Two books by Jim Ivey are available at Lulu.com or direct from the author:

Graphic Shorthand: Jim Ivey teaches the fundamentals of cartooning in his own inimitable style. 128 pages, coil-bound. Lulu $19.95 plus shipping, direct $25 postpaid.

Cartoons I Liked,Jim Ivey’s career retrospective; he picks his own favorite cartoons from a 40-year editorial cartooning career. Lulu $11.95, direct $20 postpaid.

Send your order to:

Jim Ivey
5840 Dahlia Dr. #7
Orlando FL 32807

When ordered direct, either book will include an original Ivey sketch.

Herriman Saturday

Wednesday, October 23 1907 — William Collier’s play “On The Quiet”, originally staged on Broadway in 1901, has made its way to LA where it plays to rave reviews (“two dollars worth of laughs for six bits”). Herriman sketches the leads, including a very young Charlie Ruggles. Ruggles went on to make over 100 movie and TV appearances, and it all started right here in li’l ole LA.

Thursday, October 24 1907 — It’s been a long while since Herriman contributed an editorial page cartoon to the Examiner, but now that baseball season is over he’ll start getting a few at bats, as it were. For his first return engagement to that page in months he treats us to a masterful portrait of a gentle-seeming yet malignant Uncle Sam. Sam is shielding the mischief-makers on Wall Street from the common folk, urging us all to go about our business and pay no mind to the gamblers who hold the keys to our economy. Thank goodness none of that goes on anymore…

I urge you to give that Sam figure an unhurried appraisal. A lesser cartoonist could have drawn that a hundred times in a hundred ways and not come up with something that so effectively gets the message across. Amazing work.

Obscurity of the Day: Can You Solve the Mystery?






In 1983-84 the Meadowbrook Creations book publishing company hit upon a successful series with Can You Solve the Mystery, aka Hawkeye Collins and Amy Adams. The young adult books contained short stories in which a pair of pre-teen sleuths solved crimes. Hawkeye was a quick-sketch artist whose drawings, reproduced in the books, contained all the necessary clues for the reader to solve the crimes. The books were all credited to one M. Masters who was more than likely actually Bruce Lansky, the head of the publishing company.

For reasons unknown the book series sputtered out after a dozen or so installments, but meanwhile the concept was transferred to a newspaper strip distributed by News America Syndicate. The concept seemed like a winner — each mystery played out in just a single week of dailies, and a separate mystery was presented in the Sunday pages. Editors certainly couldn’t resort to their usual refrain about stories being too long on this strip!

The pressure to produce two new mysteries a week seems to have been a little ambitious for the creators, though. Whereas in the books there was at least a little room for a storyline to develop and clues to be strategically placed, the newspaper strip was a real ‘wham-bam-thank you ma’am’ sort of affair. In the sample above, for instance, I really don’t see how anyone could be expected to solve the mystery themselves (or maybe I’m just not good gumshoe material).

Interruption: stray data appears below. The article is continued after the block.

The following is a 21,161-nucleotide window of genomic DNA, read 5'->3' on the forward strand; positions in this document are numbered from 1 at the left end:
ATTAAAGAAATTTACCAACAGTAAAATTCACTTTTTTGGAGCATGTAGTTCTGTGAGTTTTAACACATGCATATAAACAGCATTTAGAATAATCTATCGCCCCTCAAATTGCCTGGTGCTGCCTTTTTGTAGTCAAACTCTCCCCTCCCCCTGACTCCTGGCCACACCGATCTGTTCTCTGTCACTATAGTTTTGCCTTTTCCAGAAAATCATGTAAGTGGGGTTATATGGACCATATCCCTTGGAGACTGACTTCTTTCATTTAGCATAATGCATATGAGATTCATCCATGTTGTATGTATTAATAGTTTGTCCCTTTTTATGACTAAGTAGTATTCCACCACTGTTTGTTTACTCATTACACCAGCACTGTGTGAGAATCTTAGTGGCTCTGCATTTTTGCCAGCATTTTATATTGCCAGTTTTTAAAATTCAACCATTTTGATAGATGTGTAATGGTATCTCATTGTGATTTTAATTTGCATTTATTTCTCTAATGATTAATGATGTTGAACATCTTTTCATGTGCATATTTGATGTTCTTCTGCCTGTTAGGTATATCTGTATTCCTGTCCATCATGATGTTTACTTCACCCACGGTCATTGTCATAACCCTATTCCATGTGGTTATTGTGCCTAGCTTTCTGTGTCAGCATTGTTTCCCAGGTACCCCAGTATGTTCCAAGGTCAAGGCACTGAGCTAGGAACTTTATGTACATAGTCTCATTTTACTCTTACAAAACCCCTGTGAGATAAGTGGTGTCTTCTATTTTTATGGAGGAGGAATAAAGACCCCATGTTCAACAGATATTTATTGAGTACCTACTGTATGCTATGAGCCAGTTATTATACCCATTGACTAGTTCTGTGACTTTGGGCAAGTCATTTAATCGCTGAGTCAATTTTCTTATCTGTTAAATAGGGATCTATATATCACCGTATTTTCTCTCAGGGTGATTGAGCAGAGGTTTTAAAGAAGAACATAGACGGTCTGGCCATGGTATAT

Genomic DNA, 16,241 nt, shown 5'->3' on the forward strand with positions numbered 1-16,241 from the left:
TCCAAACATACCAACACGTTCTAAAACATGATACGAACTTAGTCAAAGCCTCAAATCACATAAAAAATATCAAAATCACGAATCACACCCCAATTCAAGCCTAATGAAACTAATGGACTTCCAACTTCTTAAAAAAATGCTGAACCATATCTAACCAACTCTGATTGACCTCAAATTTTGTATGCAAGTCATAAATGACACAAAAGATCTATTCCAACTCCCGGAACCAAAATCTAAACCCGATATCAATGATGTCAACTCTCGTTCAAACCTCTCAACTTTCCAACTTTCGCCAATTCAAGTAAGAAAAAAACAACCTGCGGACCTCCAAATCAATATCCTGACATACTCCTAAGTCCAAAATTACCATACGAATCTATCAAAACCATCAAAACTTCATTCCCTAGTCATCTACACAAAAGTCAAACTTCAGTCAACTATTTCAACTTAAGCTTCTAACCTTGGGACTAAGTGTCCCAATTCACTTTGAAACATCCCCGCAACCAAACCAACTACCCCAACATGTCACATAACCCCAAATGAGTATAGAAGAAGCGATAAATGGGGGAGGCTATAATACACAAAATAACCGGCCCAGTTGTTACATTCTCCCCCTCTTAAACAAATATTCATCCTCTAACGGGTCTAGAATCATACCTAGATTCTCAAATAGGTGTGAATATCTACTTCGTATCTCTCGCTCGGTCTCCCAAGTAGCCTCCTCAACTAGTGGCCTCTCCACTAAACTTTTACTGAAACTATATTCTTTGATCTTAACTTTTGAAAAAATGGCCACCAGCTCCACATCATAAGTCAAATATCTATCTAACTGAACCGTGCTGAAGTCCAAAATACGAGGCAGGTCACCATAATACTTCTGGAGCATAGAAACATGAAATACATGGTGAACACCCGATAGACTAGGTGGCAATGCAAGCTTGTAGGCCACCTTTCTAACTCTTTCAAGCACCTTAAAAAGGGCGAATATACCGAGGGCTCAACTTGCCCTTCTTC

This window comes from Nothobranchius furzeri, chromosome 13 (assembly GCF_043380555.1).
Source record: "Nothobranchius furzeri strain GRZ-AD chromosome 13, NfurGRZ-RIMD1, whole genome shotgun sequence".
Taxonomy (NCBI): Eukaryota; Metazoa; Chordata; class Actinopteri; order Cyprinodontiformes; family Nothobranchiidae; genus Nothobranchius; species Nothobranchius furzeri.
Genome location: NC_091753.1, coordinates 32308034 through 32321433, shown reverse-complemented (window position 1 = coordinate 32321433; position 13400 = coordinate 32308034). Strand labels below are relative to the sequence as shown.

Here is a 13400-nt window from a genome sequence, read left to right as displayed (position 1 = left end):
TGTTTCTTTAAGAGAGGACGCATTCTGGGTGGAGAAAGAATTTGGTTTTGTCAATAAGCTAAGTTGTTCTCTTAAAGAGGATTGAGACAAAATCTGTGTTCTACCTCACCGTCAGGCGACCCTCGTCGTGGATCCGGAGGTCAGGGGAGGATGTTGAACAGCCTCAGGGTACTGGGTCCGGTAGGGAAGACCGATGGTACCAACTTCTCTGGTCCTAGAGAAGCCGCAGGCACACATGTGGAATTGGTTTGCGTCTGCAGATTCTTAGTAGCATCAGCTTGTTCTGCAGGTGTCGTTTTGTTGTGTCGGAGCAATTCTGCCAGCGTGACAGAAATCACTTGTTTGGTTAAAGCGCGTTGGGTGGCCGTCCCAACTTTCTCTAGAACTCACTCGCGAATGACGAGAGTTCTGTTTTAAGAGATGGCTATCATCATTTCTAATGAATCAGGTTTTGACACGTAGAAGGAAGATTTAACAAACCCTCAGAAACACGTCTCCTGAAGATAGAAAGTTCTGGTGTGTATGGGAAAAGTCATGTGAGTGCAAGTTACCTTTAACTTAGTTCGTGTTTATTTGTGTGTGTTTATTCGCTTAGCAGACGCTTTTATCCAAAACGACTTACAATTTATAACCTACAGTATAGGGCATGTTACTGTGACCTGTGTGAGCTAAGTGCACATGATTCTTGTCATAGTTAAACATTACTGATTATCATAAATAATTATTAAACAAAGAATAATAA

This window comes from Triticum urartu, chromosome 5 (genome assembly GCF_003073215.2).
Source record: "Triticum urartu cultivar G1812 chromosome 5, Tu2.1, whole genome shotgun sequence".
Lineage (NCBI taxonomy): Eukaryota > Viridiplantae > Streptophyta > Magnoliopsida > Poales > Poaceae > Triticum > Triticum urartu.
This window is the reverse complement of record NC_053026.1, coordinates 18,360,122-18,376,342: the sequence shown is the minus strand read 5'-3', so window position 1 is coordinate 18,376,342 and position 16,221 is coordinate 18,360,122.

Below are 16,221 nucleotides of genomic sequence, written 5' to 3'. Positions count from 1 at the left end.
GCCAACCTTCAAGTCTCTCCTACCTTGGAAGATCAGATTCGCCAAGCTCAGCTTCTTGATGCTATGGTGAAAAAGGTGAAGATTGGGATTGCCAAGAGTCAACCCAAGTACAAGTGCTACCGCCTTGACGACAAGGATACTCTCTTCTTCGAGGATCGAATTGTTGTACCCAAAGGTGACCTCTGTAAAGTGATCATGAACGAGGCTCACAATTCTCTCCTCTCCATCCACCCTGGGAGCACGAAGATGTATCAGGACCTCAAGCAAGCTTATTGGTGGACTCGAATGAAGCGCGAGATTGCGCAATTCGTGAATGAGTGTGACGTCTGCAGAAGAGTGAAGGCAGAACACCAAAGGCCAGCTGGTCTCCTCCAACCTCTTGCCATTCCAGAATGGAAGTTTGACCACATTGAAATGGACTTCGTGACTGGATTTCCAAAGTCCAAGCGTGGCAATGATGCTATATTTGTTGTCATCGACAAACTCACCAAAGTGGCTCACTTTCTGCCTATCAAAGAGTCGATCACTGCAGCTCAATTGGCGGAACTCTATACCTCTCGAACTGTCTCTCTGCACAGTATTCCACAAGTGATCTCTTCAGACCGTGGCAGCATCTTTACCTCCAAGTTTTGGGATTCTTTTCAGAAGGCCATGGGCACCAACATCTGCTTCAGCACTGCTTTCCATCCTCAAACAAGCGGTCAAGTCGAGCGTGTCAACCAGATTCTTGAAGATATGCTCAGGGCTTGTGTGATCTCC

The series began on August 5 1984 with two veterans at the helm — Jim Lawrence supplied the stories and Fran Matera the art. First to bail on the project was Lawrence, whose last daily was October 20 and last Sunday November 11. This was his last newspaper strip credit, after which apparently he went to work for the computer game company Infocom writing scenarios for text adventure games.

After Lawrence left Matera took solo credit for a short while — whether he supplied the stories or the writer just didn’t take credit I don’t know. Soon, though, a new writer came to the rescue, none other than the possibly hypothetical M. Masters, author of the books. He/she/they got credit on the dailies starting November 26 and the Sundays on December 16.

In May 1985 another shake-up occurred. Fran Matera disappeared and was replaced by Duane Barnhart. At the same time the M. Masters credit disappeared from the dailies. Until the end of the series on December 29 1985 Barnhart apparently produced the daily alone while Masters supplied the scripts for the Sunday only. Adding to the confusion are a smattering of Sundays (and probably dailies, too) which are uncredited and feature some seriously amateur art. Among those dates are May 26, June 23, October 6 and October 13. You don’t need Hawkeye Collins sketching clues to know that this creative musical chairs act spelled doom for the series. Can You Solve the Mystery ended on December 29 1985 with only a handful of clients gamely sticking with it until the end.